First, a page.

It la In utilizing savory and pleasant sub
stitutes for bread that the real skill of a
cook lies. The Turks use pilaff, made In three
or four ways, where we pay a high price
for, bread, potatoes and fresh vegetables.
It can be made of rice, wheat, or, In fact,
of almost any grain. The trick Is to cook the
grain In an enameled ware kettle, which
allows slow cooking, and use soup stock
Instead of mere water. This stock need not
be ordinary chicken or meat stock, but can
be made like vegetable soup, or a mixture
of vegetables and herbs and a little meat or
gravy, or the bones of a roast. Macaroni is
good when cooked In the same way; so are
peas and beans. The little piquant flavor
given by the herbs and the savory smell
thereof, will make such a dish acceptable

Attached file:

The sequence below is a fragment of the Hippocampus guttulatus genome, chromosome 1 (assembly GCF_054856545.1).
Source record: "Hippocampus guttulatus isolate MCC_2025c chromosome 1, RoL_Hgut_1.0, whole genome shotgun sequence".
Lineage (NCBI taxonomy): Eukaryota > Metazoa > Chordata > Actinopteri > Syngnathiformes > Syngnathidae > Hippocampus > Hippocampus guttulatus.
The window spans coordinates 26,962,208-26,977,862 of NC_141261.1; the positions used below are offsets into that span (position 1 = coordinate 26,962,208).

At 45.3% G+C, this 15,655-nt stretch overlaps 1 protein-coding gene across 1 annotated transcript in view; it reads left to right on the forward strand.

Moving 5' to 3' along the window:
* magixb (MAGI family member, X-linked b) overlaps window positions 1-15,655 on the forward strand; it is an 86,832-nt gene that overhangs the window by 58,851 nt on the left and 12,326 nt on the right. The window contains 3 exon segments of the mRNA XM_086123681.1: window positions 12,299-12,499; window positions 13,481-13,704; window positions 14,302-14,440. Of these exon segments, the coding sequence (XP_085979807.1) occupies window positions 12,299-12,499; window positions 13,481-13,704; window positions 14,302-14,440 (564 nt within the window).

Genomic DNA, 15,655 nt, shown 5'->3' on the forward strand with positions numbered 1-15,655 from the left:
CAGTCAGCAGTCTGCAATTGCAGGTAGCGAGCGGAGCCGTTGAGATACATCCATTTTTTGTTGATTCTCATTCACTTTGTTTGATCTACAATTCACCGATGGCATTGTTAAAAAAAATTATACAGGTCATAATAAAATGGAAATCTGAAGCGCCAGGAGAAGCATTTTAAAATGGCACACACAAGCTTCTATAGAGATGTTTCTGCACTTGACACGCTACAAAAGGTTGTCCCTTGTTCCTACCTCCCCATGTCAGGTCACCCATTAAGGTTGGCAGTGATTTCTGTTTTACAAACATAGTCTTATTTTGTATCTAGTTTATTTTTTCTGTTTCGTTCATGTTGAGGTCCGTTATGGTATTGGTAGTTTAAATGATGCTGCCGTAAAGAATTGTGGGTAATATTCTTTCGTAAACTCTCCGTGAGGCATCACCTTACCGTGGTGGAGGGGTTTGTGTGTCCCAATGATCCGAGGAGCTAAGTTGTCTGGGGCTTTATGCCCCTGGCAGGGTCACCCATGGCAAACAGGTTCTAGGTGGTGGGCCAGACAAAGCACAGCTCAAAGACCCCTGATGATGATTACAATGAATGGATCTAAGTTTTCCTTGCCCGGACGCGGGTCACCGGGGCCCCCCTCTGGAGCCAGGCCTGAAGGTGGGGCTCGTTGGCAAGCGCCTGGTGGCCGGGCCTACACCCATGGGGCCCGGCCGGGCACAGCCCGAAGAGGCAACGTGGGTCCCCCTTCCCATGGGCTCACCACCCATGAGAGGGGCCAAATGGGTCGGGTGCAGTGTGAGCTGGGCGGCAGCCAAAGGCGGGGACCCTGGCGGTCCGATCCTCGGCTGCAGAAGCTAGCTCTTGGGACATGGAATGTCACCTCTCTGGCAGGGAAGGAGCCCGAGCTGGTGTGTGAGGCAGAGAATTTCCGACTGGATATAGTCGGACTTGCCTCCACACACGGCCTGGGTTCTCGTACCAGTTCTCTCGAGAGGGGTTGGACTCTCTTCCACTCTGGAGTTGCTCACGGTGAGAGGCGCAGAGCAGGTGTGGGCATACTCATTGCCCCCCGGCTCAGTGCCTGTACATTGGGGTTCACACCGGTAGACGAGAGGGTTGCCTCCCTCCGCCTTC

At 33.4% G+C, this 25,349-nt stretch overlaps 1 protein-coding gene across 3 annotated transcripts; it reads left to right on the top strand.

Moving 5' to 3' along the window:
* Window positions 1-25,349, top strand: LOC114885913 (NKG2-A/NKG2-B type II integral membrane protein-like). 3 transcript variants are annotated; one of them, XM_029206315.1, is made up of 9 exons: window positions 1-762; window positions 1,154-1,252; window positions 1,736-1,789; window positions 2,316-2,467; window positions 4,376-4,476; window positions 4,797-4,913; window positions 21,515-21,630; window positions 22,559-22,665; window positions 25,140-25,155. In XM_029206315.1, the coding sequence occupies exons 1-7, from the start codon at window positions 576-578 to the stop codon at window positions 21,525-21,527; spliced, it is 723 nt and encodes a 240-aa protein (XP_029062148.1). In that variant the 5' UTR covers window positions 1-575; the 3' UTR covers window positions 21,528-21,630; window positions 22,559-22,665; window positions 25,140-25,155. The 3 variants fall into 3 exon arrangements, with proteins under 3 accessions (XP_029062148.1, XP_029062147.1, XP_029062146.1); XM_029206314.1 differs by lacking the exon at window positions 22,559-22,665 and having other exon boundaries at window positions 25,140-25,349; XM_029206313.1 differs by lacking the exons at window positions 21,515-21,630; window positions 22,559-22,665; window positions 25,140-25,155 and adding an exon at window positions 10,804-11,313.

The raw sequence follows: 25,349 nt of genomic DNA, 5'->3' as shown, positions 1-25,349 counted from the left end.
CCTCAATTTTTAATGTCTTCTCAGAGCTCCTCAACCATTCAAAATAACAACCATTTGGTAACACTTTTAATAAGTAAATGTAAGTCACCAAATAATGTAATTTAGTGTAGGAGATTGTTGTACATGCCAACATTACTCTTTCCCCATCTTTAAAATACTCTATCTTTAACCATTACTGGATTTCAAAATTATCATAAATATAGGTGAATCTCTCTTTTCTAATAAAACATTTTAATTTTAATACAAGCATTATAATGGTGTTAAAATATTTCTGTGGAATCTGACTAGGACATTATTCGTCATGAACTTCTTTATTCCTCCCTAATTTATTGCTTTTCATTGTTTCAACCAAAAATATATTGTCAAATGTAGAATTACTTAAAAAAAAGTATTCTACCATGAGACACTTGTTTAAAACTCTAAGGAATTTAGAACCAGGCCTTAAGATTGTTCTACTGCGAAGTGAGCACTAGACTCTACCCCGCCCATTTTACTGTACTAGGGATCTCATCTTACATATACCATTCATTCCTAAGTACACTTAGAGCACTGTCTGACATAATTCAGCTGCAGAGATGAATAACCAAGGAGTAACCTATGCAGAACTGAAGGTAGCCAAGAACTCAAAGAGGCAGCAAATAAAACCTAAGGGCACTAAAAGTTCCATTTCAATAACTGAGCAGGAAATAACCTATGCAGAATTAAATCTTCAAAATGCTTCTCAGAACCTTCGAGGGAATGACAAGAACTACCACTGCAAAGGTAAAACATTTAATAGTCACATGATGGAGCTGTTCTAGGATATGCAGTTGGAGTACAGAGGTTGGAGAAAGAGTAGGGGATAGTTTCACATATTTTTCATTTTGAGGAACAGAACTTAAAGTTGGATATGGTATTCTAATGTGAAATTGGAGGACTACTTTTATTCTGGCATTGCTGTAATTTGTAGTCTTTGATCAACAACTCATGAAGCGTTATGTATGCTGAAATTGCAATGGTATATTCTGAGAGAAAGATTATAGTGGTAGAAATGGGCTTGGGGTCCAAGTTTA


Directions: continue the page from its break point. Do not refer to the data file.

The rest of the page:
to anyone who likes turkey stuffing, and
Ten thousand women and girls are
engaged in making munitions in
Queen Wilhelmina of Holland is a
practical dairymaid. She can mik a
cow, churn butter and make excellent
Will Ice Cream Save Wheat!
Certainly, madam. It isn't a substitute for pastry it's an
IMPROVEMENT. It's the lightest and most nourishing
food you can serve on a wheatless day it's a wonderful
help and for Sunday Dessert well try this Special:
Vanilla Ice Cream with Luscious Fresh Jersey Berries
and leave the verdict to your own good family.
Obtainable from Most Good Dealers.
T he Red Cross Drive is going on and we wish them all success
H eed the call and help them, for we can do no less, )
E very loyal citizen should be ready to help the cause.
R emember the care for our wounded and keep them from death's jaws,
E xpress your appreciation by making a good donation.